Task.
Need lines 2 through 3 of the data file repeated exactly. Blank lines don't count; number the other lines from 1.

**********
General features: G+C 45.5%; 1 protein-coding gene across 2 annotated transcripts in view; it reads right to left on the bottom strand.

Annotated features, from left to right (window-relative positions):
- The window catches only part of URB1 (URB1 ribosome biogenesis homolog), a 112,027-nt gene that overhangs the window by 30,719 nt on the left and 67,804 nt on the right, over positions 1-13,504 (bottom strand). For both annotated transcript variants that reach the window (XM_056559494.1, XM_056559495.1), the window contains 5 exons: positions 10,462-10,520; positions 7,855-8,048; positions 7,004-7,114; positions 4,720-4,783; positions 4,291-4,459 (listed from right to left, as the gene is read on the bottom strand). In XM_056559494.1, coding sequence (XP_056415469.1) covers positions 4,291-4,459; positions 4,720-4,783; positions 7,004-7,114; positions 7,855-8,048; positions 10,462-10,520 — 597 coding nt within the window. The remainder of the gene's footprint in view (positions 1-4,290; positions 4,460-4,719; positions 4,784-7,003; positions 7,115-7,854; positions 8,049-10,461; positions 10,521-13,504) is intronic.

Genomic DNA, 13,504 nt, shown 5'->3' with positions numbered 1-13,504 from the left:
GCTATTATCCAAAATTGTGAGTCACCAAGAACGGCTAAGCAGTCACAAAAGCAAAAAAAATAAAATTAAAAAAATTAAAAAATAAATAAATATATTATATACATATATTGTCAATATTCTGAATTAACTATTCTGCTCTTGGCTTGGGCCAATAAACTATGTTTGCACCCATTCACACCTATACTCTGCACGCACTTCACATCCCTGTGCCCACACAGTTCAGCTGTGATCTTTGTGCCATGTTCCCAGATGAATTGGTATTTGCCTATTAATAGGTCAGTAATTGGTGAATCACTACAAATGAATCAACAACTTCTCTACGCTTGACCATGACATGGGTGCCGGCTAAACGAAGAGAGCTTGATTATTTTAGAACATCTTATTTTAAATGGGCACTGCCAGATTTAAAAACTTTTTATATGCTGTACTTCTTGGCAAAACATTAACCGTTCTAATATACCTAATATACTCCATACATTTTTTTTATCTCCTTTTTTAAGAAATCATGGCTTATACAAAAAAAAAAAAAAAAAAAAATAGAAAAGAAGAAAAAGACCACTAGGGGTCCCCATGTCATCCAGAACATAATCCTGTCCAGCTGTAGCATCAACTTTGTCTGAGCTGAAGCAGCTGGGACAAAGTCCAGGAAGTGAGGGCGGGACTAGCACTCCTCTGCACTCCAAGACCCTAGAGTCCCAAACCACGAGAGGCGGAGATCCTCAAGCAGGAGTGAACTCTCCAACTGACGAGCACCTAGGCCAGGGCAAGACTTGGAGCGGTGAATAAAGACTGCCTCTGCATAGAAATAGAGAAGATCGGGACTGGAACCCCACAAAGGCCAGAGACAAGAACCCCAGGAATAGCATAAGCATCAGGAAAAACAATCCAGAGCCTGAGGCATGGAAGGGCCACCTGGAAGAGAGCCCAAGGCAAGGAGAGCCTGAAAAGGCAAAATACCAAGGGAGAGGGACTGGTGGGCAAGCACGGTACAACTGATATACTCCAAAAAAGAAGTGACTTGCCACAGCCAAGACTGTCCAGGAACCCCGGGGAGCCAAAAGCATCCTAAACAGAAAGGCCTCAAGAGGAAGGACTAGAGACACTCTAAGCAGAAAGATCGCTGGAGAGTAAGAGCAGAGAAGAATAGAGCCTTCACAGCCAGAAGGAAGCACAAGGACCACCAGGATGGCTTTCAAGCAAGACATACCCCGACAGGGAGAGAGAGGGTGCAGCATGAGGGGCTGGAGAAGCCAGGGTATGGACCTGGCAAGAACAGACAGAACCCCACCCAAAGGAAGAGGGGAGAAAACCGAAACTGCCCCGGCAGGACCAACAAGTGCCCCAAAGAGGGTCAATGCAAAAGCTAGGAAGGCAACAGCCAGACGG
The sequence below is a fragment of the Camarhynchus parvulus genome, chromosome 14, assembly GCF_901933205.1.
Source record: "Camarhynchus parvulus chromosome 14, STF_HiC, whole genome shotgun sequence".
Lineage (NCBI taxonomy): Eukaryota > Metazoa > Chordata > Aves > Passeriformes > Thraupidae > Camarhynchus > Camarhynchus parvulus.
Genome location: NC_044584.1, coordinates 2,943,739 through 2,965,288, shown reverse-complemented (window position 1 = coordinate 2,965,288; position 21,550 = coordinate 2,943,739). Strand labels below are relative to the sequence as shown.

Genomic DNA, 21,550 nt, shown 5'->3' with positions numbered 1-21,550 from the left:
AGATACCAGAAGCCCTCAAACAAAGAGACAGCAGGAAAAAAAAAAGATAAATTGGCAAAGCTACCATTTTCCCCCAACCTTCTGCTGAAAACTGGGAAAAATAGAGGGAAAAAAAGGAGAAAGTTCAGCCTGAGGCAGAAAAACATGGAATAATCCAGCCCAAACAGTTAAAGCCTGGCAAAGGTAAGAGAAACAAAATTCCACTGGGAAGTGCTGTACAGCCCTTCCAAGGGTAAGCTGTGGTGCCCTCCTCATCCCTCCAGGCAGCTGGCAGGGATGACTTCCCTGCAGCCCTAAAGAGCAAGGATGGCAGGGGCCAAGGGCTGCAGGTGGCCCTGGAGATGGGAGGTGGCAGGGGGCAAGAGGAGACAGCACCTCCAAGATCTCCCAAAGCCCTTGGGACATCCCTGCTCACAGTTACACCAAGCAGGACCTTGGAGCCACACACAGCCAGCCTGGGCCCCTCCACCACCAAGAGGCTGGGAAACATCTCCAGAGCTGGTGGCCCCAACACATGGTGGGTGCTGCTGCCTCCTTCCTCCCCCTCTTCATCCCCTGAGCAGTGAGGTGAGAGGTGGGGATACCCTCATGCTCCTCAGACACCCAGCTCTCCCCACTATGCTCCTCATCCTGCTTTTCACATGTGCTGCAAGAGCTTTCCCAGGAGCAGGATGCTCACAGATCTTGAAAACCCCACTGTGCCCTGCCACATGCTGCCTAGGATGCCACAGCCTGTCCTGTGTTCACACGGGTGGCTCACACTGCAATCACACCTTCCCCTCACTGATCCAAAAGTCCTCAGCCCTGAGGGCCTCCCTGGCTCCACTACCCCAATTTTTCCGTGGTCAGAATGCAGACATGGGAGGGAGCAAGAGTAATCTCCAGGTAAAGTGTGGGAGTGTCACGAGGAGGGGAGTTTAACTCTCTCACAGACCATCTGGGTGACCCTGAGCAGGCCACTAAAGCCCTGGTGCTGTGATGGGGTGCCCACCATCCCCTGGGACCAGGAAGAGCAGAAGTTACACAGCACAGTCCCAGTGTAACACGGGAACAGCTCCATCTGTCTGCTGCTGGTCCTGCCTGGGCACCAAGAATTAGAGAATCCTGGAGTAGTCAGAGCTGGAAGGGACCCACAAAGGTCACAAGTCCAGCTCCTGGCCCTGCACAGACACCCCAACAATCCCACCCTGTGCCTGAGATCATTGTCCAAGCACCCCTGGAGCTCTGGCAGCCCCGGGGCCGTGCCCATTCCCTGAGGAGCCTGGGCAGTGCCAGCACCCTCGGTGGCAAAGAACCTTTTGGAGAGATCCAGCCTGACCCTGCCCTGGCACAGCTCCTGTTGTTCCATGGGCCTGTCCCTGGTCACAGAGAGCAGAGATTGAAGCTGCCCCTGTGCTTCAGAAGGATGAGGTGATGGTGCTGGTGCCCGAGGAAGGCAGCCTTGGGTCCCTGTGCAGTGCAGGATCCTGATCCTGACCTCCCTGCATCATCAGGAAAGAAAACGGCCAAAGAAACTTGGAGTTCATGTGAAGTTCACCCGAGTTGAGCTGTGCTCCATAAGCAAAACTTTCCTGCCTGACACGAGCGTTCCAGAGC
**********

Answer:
Annotated features, from left to right (window-relative positions):
- The window catches only part of URB1 (URB1 ribosome biogenesis homolog), a 112,027-nt gene that overhangs the window by 30,719 nt on the left and 67,804 nt on the right, over positions 1-13,504 (bottom strand). For both annotated transcript variants that reach the window (XM_056559494.1, XM_056559495.1), the window contains 5 exons: positions 10,462-10,520; positions 7,855-8,048; positions 7,004-7,114; positions 4,720-4,783; positions 4,291-4,459 (listed from right to left, as the gene is read on the bottom strand). In XM_056559494.1, coding sequence (XP_056415469.1) covers positions 4,291-4,459; positions 4,720-4,783; positions 7,004-7,114; positions 7,855-8,048; positions 10,462-10,520 — 597 coding nt within the window. The remainder of the gene's footprint in view (positions 1-4,290; positions 4,460-4,719; positions 4,784-7,003; positions 7,115-7,854; positions 8,049-10,461; positions 10,521-13,504) is intronic.